On A Mission.
The roller coaster ride known as the cutlery industry has undergone many changes over the past 25 years, but one thing has stayed consistent. SOG Specialty Knives & Tools — commonly known as SOG — still makes tough knives built for the long haul. The tactical segment of the knife world was a lot different in 1986 than it is today. The tactical boom spawned out of the first Gulf War in the early 1990s, and grew to be the hottest genre in the cutlery arena today. At that time, finely engraved gents folders ruled the roost in custom knives, and aside from a fledgling company that was making knives with holes in their blades, the oft-copied Buck 110 was pretty much it in the manufacturer’s lines.
It was around this time SOG owner Spencer Frazer hatched an idea to produce a modernized version of the legendary Studies and Observations Group Bowie knife borne to fame in the jungles of Vietnam. With assistance and encouragement from his wife Gloria, Spencer made modifications to the original design to make it better, such as impregnating the stacked leather handles with resin and making the blade steel thicker so it can be all it can be. The young entrepreneur was not new to design. A math and science major at UCLA, he had experience designing and marketing an audio speaker system of his own creation. After graduation, Frazer went to work on top-secret projects in the aerospace defense industry as a tool and die maker, giving him valuable insight. This, along with an active interest in the modern art movement at the time, gave him a broad and open-minded perspective on how to design and engineer products.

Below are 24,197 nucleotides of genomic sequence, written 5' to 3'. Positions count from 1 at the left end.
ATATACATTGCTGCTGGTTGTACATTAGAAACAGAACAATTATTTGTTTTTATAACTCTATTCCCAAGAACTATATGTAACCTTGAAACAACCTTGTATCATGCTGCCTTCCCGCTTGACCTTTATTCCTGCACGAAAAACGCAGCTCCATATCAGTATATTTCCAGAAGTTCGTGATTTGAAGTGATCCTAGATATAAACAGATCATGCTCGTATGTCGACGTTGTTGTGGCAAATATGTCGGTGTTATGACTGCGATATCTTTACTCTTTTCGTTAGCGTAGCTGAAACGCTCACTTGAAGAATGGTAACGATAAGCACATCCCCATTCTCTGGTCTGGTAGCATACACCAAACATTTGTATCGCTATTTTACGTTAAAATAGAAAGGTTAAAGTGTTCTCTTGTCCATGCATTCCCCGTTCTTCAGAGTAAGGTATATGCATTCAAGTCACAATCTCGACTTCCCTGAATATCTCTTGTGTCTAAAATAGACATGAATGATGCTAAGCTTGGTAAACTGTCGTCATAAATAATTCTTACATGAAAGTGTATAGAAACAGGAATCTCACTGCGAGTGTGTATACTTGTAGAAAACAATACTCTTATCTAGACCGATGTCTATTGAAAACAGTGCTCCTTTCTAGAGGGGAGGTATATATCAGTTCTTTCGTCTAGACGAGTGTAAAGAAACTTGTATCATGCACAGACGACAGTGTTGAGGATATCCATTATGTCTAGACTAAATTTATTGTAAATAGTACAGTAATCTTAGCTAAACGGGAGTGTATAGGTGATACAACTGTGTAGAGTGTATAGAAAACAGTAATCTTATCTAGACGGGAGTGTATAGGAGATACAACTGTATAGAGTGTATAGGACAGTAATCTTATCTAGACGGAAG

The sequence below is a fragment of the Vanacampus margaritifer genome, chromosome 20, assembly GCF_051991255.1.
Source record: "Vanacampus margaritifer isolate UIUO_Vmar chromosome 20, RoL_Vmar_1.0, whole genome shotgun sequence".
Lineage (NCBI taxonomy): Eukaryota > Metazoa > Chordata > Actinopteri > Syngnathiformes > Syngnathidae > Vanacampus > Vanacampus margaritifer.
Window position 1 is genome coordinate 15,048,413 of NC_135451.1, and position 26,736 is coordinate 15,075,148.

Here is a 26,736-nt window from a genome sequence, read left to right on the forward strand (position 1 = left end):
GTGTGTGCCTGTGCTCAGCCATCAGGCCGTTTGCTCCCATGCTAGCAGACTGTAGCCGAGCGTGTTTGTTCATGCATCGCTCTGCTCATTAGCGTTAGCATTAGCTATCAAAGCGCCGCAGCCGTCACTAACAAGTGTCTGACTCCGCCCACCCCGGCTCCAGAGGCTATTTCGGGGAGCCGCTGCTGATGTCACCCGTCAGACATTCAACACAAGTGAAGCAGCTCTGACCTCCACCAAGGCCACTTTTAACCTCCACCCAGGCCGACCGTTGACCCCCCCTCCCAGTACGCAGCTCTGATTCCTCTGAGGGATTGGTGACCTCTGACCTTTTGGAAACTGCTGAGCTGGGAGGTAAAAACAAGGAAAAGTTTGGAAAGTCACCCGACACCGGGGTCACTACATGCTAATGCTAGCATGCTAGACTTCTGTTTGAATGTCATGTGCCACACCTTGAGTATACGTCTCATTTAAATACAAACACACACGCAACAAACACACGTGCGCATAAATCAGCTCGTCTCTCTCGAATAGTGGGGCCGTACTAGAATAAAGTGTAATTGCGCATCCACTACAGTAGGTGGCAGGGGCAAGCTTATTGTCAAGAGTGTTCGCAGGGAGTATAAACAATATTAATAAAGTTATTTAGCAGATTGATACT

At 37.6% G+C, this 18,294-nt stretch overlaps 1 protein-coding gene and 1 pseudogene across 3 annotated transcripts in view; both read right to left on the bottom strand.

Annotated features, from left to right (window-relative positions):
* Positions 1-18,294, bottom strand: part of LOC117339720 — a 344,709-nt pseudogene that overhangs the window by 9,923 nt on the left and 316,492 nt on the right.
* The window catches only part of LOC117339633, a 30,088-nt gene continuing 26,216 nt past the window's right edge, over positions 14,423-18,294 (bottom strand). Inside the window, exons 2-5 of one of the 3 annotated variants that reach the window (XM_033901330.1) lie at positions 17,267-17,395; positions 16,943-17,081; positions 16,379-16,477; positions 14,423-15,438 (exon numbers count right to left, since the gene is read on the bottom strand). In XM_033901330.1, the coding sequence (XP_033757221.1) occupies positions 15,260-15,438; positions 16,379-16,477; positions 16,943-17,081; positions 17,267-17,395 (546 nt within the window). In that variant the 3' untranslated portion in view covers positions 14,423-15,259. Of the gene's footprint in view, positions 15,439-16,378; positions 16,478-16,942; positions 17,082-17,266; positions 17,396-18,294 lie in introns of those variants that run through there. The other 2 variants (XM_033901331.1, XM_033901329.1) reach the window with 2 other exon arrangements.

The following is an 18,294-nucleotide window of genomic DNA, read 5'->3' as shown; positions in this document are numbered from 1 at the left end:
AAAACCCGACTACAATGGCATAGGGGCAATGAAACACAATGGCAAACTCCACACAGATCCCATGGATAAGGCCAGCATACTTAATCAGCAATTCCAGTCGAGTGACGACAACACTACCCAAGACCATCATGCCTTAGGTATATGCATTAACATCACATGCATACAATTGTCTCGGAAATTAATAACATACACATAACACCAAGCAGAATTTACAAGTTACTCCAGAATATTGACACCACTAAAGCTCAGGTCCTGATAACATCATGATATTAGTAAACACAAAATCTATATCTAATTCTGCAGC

The game changer was when he saw his first his first Vietnam SOG Bowie. Previous game over, a new one was about to begin. He researched the knife extensively, and with Gloria at his side, the couple put together and launched their first adaptation of the storied knife. At $200 a pop, their reproduction was very expensive for the day, but they sold enough of them to refine their work and branch out into other designs. By the early 1990s, when all hell broke loose in Iraq, they were perfectly situated to provide knives for military personnel and a hungry consumer market following on its heels.
Story By Pat Covert
Photos By Chuck Pittman, Inc.
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